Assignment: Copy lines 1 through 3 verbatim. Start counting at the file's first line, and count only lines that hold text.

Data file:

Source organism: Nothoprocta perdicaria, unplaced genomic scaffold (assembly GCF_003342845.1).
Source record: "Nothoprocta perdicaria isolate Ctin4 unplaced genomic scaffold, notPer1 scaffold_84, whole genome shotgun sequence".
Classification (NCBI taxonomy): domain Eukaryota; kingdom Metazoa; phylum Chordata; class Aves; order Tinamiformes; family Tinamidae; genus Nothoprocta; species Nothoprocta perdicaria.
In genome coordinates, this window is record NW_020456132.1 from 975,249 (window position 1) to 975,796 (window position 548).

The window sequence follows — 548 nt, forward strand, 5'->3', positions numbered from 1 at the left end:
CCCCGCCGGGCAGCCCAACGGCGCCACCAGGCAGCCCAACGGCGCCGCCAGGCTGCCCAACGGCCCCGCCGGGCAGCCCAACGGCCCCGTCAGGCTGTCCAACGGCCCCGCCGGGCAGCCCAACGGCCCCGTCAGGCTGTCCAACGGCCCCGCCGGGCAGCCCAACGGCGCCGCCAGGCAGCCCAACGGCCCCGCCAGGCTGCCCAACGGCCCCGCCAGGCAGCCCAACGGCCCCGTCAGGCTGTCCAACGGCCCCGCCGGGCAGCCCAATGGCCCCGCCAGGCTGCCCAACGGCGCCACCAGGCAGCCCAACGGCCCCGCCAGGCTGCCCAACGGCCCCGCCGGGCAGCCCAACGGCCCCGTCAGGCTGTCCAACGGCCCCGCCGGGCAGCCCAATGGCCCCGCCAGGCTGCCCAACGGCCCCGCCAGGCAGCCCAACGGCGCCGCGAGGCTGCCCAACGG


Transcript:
Source organism: Nothoprocta perdicaria, unplaced genomic scaffold (assembly GCF_003342845.1).
Source record: "Nothoprocta perdicaria isolate Ctin4 unplaced genomic scaffold, notPer1 scaffold_84, whole genome shotgun sequence".
Classification (NCBI taxonomy): domain Eukaryota; kingdom Metazoa; phylum Chordata; class Aves; order Tinamiformes; family Tinamidae; genus Nothoprocta; species Nothoprocta perdicaria.